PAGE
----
There are three things that are really bad about windows 8. I've ordered them from worst to least bad.

    1.) The charms bar is torture on a desktop. You have to go to the top right of the screen, then go halfway down the screen in a narrow strip to actually click on something. If your mouse moves outside that narrow strip for even a moment, the charms bar disappears and you have to do it again. "Thank you, sir, may I have another?"

    2.) The start menu was removed, because it is rarely used. This was just not thinking. The start menu has become big and clunky... that's also become it's purpose. We have new and better methods to access frequently used programs, but the start menu continues to be useful for those infrequently used programs. A hierarchical list is certainly better than displaying them all in a flat grid of live tiles.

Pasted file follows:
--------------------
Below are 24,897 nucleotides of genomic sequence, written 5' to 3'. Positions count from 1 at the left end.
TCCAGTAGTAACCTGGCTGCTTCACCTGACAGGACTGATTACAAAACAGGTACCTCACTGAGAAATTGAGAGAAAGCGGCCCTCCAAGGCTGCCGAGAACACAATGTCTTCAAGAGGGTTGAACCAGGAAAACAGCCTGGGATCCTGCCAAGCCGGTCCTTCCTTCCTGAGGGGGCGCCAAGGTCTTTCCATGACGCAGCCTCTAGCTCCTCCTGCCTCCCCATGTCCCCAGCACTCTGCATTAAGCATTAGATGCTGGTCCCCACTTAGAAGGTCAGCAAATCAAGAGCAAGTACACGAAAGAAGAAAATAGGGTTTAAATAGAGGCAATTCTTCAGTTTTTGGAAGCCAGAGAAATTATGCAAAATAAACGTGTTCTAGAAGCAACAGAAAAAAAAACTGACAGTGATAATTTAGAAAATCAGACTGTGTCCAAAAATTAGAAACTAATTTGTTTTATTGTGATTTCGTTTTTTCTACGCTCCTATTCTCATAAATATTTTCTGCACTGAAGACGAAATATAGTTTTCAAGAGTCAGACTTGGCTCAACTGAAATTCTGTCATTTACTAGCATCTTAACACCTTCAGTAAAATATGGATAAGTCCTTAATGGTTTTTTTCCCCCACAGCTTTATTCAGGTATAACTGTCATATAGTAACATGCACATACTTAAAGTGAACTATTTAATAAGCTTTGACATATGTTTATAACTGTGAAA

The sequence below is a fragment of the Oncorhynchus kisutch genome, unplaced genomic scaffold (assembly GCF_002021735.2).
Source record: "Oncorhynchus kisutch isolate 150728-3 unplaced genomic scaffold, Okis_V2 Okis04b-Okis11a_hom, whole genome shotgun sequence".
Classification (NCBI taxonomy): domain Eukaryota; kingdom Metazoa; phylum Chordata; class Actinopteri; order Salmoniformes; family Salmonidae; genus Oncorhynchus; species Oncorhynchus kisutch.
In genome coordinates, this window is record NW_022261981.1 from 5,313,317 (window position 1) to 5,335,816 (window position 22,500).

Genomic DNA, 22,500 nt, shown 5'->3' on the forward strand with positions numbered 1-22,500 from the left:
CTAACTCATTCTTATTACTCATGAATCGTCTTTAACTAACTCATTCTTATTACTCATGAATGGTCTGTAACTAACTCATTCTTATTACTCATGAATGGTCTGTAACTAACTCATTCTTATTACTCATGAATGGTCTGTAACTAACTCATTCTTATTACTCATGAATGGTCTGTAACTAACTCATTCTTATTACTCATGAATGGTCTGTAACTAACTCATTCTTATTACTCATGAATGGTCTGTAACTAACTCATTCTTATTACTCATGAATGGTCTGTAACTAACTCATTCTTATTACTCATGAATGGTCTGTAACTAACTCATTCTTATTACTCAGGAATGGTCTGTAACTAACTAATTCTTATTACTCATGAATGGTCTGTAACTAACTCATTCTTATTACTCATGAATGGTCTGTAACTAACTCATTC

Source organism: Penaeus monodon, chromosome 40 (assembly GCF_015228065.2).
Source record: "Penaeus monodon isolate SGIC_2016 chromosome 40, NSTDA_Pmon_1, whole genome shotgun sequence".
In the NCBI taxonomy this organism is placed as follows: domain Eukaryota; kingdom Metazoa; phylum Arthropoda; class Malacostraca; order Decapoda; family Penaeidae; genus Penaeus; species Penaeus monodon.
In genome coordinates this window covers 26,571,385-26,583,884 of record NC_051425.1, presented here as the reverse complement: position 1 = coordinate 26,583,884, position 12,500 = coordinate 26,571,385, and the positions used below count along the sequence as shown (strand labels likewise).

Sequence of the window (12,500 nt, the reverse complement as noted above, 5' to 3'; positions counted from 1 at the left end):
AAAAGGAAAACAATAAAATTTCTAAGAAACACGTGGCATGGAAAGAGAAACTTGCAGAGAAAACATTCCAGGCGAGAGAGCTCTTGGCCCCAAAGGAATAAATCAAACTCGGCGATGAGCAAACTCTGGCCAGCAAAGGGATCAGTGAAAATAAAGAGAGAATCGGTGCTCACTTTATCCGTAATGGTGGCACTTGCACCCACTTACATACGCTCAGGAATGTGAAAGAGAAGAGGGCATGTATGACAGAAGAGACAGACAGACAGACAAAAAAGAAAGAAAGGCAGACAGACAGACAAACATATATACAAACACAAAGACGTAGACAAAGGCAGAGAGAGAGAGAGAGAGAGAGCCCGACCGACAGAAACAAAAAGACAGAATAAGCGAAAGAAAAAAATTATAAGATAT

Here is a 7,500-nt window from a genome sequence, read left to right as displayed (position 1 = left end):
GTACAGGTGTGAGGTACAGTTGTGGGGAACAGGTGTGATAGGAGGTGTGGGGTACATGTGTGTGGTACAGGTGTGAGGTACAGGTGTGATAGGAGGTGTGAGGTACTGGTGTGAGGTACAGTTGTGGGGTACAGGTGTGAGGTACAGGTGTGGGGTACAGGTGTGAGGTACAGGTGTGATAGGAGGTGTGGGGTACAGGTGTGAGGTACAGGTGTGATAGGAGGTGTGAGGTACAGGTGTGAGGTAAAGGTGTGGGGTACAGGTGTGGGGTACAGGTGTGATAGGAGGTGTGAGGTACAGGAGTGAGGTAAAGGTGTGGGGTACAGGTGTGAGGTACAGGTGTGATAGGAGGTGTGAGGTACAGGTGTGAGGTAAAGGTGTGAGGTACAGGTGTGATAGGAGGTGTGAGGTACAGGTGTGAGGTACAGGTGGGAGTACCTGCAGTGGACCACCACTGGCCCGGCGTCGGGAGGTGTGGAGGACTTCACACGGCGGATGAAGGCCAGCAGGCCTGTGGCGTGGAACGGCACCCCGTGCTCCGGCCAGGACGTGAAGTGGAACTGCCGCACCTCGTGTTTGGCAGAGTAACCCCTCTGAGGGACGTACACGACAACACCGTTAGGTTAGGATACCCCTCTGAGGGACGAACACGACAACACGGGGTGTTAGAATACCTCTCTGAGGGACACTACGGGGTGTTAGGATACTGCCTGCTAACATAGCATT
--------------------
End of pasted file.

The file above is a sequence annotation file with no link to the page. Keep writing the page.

3.) Metro programs can't run in a window. This makes them inconvenient for multitasking, which is common for desktop users but not for tablet users.

  • by Grishnakh (216268) on Wednesday April 02, 2014 @04:07PM (#46643141)

    Notice that something really big happened not too long before this announcement: Steve Ballmer was replaced as CEO. As long as he was at the helm, they held to their strategy of pushing Metro on everyone. Now he's gone, so things are likely to change.

    This is really unfortunate IMO. I was hoping they'd double-down on Metro, maybe even eliminate the regular desktop mode. I was really enjoying watching MS stumble under Ballmer's leadership, and the last thing I want to see is them to become highly successful again.